Common name. Yellow-eyed Grass Family.
Habit and leaf form. Herbs. Perennial; plants with a basal concentration of leaves; rhizomatous. Helophytic, or mesophytic, or xerophytic. Leaves alternate; spiral, or distichous (mostly); ‘herbaceous’, or leathery; sessile; sheathing. Leaf sheaths with free margins. Leaves edgewise to the stem, or with ‘normal’ orientation; simple. Leaf blades entire; flat, or solid; linear; parallel-veined; without cross-venules. Leaves ligulate, or eligulate. Vegetative anatomy. Plants without silica bodies. Stem anatomy. Secondary thickening absent.
Reproductive type, pollination. Fertile flowers hermaphrodite. Unisexual flowers absent. Plants hermaphrodite. Floral nectaries absent (nectaries lacking). Entomophilous.
Inflorescence and flower features. Flowers aggregated in ‘inflorescences’; in spikes and in heads. The terminal inflorescence unit racemose. Inflorescences scapiflorous; usually a simple, headlike spike, rarely more than one spike; with involucral bracts, or without involucral bracts; pseudanthial, or not pseudanthial. Flowers bracteate; ebracteolate; small, or medium-sized; regular to very irregular; when irregular, zygomorphic. The floral asymmetry involving the perianth, or involving the perianth and involving the androecium. Flowers 3 merous; cyclic; tetracyclic, or pentacyclic. Perigone tube absent. Hypogynous disk absent. Perianth with distinct calyx and corolla (ostensibly), or of ‘tepals’; 6; 2 -whorled; isomerous, or anisomerous; free, or free and joined; having the outer and inner members sepaloid and petaloid (respectively); different in the two whorls. Calyx if the outer perianth be so interpreted, (2–)3 (the median member sometimes lacking — or caducous?); 1 -whorled; polysepalous, or partially gamosepalous. Sometimes having 2 of the members joined (the laterals, basally). Calyx unequal but not bilabiate; persistent. Corolla if the inner perianth be so interpreted, 3; 1 -whorled; polypetalous, or gamopetalous; imbricate; unequal but not bilabiate; yellow (usually), or white, or blue. Petals when free clawed, or sessile. Androecium 3, or 6. Androecial members adnate; free of one another; 1 -whorled, or 2 -whorled. Androecium exclusively of fertile stamens (the inner whorl), or including staminodes. Staminodes when present, 3 (the outer whorl); non-petaloid (sometimes plumose-branched). Stamens 3; isomerous with the perianth; oppositiperianthial. Anthers dehiscing via longitudinal slits; latrorse; tetrasporangiate. Pollen shed as single grains. Gynoecium 3 carpelled. The pistil 1 celled, or 3 celled. Carpels isomerous with the perianth. Gynoecium syncarpous; synstylovarious to eu-syncarpous; superior. Ovary unilocular, or plurilocular; 1 locular, or 3 locular (or incompletely trilocular). Gynoecium stylate. Styles 1 (three-branched); apical. Stigmas 1, or 3. Placentation when unilocular, parietal, or basal; when trilocular, axile. Ovules in the single cavity when unilocular, 1–100 (to ‘many’); 1–50 per locule (to ‘many’); non-arillate; orthotropous, or anatropous to campylotropous.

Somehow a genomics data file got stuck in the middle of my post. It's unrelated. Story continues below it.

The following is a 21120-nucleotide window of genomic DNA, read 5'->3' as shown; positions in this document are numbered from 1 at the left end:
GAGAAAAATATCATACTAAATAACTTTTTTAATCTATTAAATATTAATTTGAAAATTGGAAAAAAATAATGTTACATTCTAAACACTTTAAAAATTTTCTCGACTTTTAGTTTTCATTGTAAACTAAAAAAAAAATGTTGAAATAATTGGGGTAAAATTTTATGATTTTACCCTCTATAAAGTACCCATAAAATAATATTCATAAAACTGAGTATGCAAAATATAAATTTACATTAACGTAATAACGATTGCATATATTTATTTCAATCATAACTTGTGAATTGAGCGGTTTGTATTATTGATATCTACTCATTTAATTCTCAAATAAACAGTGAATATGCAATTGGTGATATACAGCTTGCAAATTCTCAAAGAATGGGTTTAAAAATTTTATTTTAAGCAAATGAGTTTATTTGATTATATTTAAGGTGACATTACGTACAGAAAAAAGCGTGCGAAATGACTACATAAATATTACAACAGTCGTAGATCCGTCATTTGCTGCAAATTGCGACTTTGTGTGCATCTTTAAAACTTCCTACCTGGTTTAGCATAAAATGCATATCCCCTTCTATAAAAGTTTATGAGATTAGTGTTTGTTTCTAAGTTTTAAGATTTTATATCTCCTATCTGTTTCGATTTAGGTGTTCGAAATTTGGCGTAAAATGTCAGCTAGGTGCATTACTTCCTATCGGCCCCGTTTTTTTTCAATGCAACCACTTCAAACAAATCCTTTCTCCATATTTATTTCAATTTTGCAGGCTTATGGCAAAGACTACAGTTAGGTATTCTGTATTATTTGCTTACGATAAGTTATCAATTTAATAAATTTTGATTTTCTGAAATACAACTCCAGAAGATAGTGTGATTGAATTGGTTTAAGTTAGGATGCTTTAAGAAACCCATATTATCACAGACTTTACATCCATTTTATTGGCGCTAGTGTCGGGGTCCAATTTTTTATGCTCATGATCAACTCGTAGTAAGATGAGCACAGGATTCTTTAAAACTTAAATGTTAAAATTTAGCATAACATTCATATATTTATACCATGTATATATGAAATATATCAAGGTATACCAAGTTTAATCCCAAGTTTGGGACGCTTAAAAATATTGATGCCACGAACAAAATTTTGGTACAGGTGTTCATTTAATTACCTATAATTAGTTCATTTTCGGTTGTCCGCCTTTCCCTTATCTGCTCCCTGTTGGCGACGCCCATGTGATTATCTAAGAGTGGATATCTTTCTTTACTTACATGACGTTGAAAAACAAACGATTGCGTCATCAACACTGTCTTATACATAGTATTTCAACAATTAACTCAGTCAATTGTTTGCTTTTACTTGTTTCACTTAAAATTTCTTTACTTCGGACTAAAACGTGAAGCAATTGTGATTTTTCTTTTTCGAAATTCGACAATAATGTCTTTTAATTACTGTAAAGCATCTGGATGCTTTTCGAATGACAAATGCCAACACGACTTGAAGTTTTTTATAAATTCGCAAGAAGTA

Fruit and seed features. Fruit non-fleshy; dehiscent; a capsule. Capsules loculicidal, or circumscissile. Seeds endospermic. Endosperm oily, or not oily. Seeds winged, or wingless. Embryo rudimentary at the time of seed release to weakly differentiated (small to large). Seedling. Hypocotyl internode present. Mesocotyl absent. Seedling collar not conspicuous. Cotyledon hyperphyll elongated; assimilatory; dorsiventrally flattened. Coleoptile absent. Seedling cataphylls present. First leaf ensiform. Primary root ephemeral.
Physiology, biochemistry. Aluminium accumulation demonstrated.
Geography, cytology, number of species. World distribution: North and South America, Asia, Africa and Australia. X = 9, 13, 17 (all counts for Xyris). About 270 species.
Economic uses, etc. Xyris supplies watergarden and aquarium ornamentals.